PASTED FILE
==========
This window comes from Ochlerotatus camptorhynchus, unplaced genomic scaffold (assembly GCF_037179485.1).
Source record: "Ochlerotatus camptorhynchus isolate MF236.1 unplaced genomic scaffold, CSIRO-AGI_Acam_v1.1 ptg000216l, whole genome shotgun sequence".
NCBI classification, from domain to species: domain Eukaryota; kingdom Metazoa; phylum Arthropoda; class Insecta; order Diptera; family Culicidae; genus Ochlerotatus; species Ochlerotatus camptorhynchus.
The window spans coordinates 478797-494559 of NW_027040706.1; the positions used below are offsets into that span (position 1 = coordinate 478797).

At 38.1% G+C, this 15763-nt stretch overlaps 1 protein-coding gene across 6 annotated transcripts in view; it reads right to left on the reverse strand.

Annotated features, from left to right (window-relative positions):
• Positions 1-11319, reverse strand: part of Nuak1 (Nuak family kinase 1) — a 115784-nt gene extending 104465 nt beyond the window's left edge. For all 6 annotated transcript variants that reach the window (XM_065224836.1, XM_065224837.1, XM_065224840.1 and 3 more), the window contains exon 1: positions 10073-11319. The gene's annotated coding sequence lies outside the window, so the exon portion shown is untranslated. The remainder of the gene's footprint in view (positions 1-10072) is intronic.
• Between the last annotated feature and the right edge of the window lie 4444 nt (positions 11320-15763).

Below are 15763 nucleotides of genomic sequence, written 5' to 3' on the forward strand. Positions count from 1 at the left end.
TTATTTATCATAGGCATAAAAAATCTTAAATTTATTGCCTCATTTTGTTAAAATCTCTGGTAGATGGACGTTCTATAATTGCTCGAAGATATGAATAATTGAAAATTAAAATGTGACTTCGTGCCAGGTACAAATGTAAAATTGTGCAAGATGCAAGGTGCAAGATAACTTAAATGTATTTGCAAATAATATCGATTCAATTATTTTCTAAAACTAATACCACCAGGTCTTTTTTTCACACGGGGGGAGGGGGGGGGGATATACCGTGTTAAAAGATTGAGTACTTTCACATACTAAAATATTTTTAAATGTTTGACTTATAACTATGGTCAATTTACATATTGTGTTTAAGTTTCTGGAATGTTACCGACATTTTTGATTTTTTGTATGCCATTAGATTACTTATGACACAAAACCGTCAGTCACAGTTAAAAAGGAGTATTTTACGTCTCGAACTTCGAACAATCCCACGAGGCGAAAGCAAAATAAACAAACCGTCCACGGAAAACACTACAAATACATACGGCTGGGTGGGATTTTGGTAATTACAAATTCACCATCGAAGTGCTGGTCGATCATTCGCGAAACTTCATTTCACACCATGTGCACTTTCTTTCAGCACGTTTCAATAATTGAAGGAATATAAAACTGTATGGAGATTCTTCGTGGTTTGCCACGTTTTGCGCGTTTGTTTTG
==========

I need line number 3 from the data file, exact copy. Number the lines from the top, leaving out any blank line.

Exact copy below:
NCBI classification, from domain to species: domain Eukaryota; kingdom Metazoa; phylum Arthropoda; class Insecta; order Diptera; family Culicidae; genus Ochlerotatus; species Ochlerotatus camptorhynchus.